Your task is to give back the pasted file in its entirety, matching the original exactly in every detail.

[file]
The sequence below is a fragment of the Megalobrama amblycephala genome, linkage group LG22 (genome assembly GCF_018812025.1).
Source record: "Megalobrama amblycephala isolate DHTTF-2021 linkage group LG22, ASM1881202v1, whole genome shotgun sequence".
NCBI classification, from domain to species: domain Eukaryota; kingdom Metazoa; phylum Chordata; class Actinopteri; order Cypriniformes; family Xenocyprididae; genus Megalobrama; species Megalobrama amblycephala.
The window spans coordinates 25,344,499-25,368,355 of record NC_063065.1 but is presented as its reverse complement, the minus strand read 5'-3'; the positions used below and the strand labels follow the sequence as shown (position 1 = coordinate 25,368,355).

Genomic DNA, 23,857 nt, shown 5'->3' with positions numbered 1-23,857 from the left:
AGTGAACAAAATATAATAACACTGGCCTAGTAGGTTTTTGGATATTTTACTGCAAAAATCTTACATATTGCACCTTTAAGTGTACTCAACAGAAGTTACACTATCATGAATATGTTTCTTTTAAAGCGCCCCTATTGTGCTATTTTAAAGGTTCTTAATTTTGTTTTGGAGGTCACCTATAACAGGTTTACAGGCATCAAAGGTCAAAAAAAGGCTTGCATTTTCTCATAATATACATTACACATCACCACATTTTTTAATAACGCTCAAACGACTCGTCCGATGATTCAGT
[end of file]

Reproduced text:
The sequence below is a fragment of the Megalobrama amblycephala genome, linkage group LG22 (genome assembly GCF_018812025.1).
Source record: "Megalobrama amblycephala isolate DHTTF-2021 linkage group LG22, ASM1881202v1, whole genome shotgun sequence".
NCBI classification, from domain to species: domain Eukaryota; kingdom Metazoa; phylum Chordata; class Actinopteri; order Cypriniformes; family Xenocyprididae; genus Megalobrama; species Megalobrama amblycephala.
The window spans coordinates 25,344,499-25,368,355 of record NC_063065.1 but is presented as its reverse complement, the minus strand read 5'-3'; the positions used below and the strand labels follow the sequence as shown (position 1 = coordinate 25,368,355).

Genomic DNA, 23,857 nt, shown 5'->3' with positions numbered 1-23,857 from the left:
AGTGAACAAAATATAATAACACTGGCCTAGTAGGTTTTTGGATATTTTACTGCAAAAATCTTACATATTGCACCTTTAAGTGTACTCAACAGAAGTTACACTATCATGAATATGTTTCTTTTAAAGCGCCCCTATTGTGCTATTTTAAAGGTTCTTAATTTTGTTTTGGAGGTCACCTATAACAGGTTTACAGGCATCAAAGGTCAAAAAAAGGCTTGCATTTTCTCATAATATACATTACACATCACCACATTTTTTAATAACGCTCAAACGACTCGTCCGATGATTCAGT